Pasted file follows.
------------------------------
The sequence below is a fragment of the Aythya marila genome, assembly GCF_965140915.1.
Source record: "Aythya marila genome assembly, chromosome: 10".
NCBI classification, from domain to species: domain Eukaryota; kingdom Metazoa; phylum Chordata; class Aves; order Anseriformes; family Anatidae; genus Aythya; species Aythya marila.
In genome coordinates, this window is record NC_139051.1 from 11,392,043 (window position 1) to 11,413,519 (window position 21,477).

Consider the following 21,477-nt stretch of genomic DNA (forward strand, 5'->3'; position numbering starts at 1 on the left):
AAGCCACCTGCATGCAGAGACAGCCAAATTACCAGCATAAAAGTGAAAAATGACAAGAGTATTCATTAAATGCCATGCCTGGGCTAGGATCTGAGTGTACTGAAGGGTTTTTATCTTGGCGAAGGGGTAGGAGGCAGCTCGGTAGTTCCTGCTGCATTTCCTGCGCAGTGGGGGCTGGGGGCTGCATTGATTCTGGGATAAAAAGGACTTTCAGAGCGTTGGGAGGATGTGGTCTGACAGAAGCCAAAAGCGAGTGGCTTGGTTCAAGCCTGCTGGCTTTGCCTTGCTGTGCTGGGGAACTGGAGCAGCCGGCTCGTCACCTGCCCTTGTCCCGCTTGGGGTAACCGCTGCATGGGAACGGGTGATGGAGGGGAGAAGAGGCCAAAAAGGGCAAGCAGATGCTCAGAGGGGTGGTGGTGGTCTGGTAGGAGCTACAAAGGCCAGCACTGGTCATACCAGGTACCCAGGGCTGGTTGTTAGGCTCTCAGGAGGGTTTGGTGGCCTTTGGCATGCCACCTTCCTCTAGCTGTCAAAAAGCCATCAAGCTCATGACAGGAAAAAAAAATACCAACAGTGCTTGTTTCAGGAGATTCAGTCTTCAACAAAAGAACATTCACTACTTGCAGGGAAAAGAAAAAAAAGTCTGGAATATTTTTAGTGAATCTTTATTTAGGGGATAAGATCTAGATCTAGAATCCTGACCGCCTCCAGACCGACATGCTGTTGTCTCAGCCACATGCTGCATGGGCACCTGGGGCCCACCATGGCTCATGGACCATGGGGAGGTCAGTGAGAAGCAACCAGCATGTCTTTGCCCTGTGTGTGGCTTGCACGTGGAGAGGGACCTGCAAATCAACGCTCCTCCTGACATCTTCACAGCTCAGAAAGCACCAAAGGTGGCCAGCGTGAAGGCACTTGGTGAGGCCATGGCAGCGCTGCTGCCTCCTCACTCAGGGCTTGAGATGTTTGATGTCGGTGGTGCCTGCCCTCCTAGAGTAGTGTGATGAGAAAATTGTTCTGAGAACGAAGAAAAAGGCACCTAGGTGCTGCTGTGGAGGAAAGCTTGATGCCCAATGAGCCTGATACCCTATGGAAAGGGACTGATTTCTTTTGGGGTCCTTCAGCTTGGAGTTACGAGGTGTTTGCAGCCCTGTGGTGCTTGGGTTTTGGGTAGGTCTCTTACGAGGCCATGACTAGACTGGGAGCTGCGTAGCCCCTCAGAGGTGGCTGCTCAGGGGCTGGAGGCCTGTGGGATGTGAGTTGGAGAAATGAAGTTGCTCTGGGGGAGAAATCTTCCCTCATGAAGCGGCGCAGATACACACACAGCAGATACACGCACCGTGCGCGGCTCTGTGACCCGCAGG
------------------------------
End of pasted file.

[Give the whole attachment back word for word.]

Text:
The sequence below is a fragment of the Aythya marila genome, assembly GCF_965140915.1.
Source record: "Aythya marila genome assembly, chromosome: 10".
NCBI classification, from domain to species: domain Eukaryota; kingdom Metazoa; phylum Chordata; class Aves; order Anseriformes; family Anatidae; genus Aythya; species Aythya marila.
In genome coordinates, this window is record NC_139051.1 from 11,392,043 (window position 1) to 11,413,519 (window position 21,477).

Consider the following 21,477-nt stretch of genomic DNA (forward strand, 5'->3'; position numbering starts at 1 on the left):
AAGCCACCTGCATGCAGAGACAGCCAAATTACCAGCATAAAAGTGAAAAATGACAAGAGTATTCATTAAATGCCATGCCTGGGCTAGGATCTGAGTGTACTGAAGGGTTTTTATCTTGGCGAAGGGGTAGGAGGCAGCTCGGTAGTTCCTGCTGCATTTCCTGCGCAGTGGGGGCTGGGGGCTGCATTGATTCTGGGATAAAAAGGACTTTCAGAGCGTTGGGAGGATGTGGTCTGACAGAAGCCAAAAGCGAGTGGCTTGGTTCAAGCCTGCTGGCTTTGCCTTGCTGTGCTGGGGAACTGGAGCAGCCGGCTCGTCACCTGCCCTTGTCCCGCTTGGGGTAACCGCTGCATGGGAACGGGTGATGGAGGGGAGAAGAGGCCAAAAAGGGCAAGCAGATGCTCAGAGGGGTGGTGGTGGTCTGGTAGGAGCTACAAAGGCCAGCACTGGTCATACCAGGTACCCAGGGCTGGTTGTTAGGCTCTCAGGAGGGTTTGGTGGCCTTTGGCATGCCACCTTCCTCTAGCTGTCAAAAAGCCATCAAGCTCATGACAGGAAAAAAAAATACCAACAGTGCTTGTTTCAGGAGATTCAGTCTTCAACAAAAGAACATTCACTACTTGCAGGGAAAAGAAAAAAAAGTCTGGAATATTTTTAGTGAATCTTTATTTAGGGGATAAGATCTAGATCTAGAATCCTGACCGCCTCCAGACCGACATGCTGTTGTCTCAGCCACATGCTGCATGGGCACCTGGGGCCCACCATGGCTCATGGACCATGGGGAGGTCAGTGAGAAGCAACCAGCATGTCTTTGCCCTGTGTGTGGCTTGCACGTGGAGAGGGACCTGCAAATCAACGCTCCTCCTGACATCTTCACAGCTCAGAAAGCACCAAAGGTGGCCAGCGTGAAGGCACTTGGTGAGGCCATGGCAGCGCTGCTGCCTCCTCACTCAGGGCTTGAGATGTTTGATGTCGGTGGTGCCTGCCCTCCTAGAGTAGTGTGATGAGAAAATTGTTCTGAGAACGAAGAAAAAGGCACCTAGGTGCTGCTGTGGAGGAAAGCTTGATGCCCAATGAGCCTGATACCCTATGGAAAGGGACTGATTTCTTTTGGGGTCCTTCAGCTTGGAGTTACGAGGTGTTTGCAGCCCTGTGGTGCTTGGGTTTTGGGTAGGTCTCTTACGAGGCCATGACTAGACTGGGAGCTGCGTAGCCCCTCAGAGGTGGCTGCTCAGGGGCTGGAGGCCTGTGGGATGTGAGTTGGAGAAATGAAGTTGCTCTGGGGGAGAAATCTTCCCTCATGAAGCGGCGCAGATACACACACAGCAGATACACGCACCGTGCGCGGCTCTGTGACCCGCAGG